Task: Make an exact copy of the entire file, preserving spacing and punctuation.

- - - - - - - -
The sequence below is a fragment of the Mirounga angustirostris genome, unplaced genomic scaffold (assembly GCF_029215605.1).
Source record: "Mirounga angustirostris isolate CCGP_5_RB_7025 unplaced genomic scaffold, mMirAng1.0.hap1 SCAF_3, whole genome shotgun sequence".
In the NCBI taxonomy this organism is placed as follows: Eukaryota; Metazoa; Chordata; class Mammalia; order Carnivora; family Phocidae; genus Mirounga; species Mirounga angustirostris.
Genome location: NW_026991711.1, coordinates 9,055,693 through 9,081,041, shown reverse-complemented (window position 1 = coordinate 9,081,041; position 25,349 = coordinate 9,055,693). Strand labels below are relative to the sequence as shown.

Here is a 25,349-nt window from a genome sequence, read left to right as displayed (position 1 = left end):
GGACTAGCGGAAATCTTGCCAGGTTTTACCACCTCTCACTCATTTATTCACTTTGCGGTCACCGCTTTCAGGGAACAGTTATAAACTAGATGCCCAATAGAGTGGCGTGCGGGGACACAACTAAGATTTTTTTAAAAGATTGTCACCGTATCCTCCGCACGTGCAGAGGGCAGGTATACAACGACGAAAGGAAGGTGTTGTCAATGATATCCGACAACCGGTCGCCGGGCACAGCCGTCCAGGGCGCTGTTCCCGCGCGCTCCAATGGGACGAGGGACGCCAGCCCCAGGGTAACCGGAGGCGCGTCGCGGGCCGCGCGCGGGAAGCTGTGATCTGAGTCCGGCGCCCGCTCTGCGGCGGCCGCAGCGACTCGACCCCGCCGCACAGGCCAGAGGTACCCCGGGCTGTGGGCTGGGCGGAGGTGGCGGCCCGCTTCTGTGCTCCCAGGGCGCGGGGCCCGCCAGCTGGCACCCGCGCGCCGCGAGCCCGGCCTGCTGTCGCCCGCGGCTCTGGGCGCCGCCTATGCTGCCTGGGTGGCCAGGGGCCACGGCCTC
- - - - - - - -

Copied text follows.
The sequence below is a fragment of the Mirounga angustirostris genome, unplaced genomic scaffold (assembly GCF_029215605.1).
Source record: "Mirounga angustirostris isolate CCGP_5_RB_7025 unplaced genomic scaffold, mMirAng1.0.hap1 SCAF_3, whole genome shotgun sequence".
In the NCBI taxonomy this organism is placed as follows: Eukaryota; Metazoa; Chordata; class Mammalia; order Carnivora; family Phocidae; genus Mirounga; species Mirounga angustirostris.
Genome location: NW_026991711.1, coordinates 9,055,693 through 9,081,041, shown reverse-complemented (window position 1 = coordinate 9,081,041; position 25,349 = coordinate 9,055,693). Strand labels below are relative to the sequence as shown.

Here is a 25,349-nt window from a genome sequence, read left to right as displayed (position 1 = left end):
GGACTAGCGGAAATCTTGCCAGGTTTTACCACCTCTCACTCATTTATTCACTTTGCGGTCACCGCTTTCAGGGAACAGTTATAAACTAGATGCCCAATAGAGTGGCGTGCGGGGACACAACTAAGATTTTTTTAAAAGATTGTCACCGTATCCTCCGCACGTGCAGAGGGCAGGTATACAACGACGAAAGGAAGGTGTTGTCAATGATATCCGACAACCGGTCGCCGGGCACAGCCGTCCAGGGCGCTGTTCCCGCGCGCTCCAATGGGACGAGGGACGCCAGCCCCAGGGTAACCGGAGGCGCGTCGCGGGCCGCGCGCGGGAAGCTGTGATCTGAGTCCGGCGCCCGCTCTGCGGCGGCCGCAGCGACTCGACCCCGCCGCACAGGCCAGAGGTACCCCGGGCTGTGGGCTGGGCGGAGGTGGCGGCCCGCTTCTGTGCTCCCAGGGCGCGGGGCCCGCCAGCTGGCACCCGCGCGCCGCGAGCCCGGCCTGCTGTCGCCCGCGGCTCTGGGCGCCGCCTATGCTGCCTGGGTGGCCAGGGGCCACGGCCTC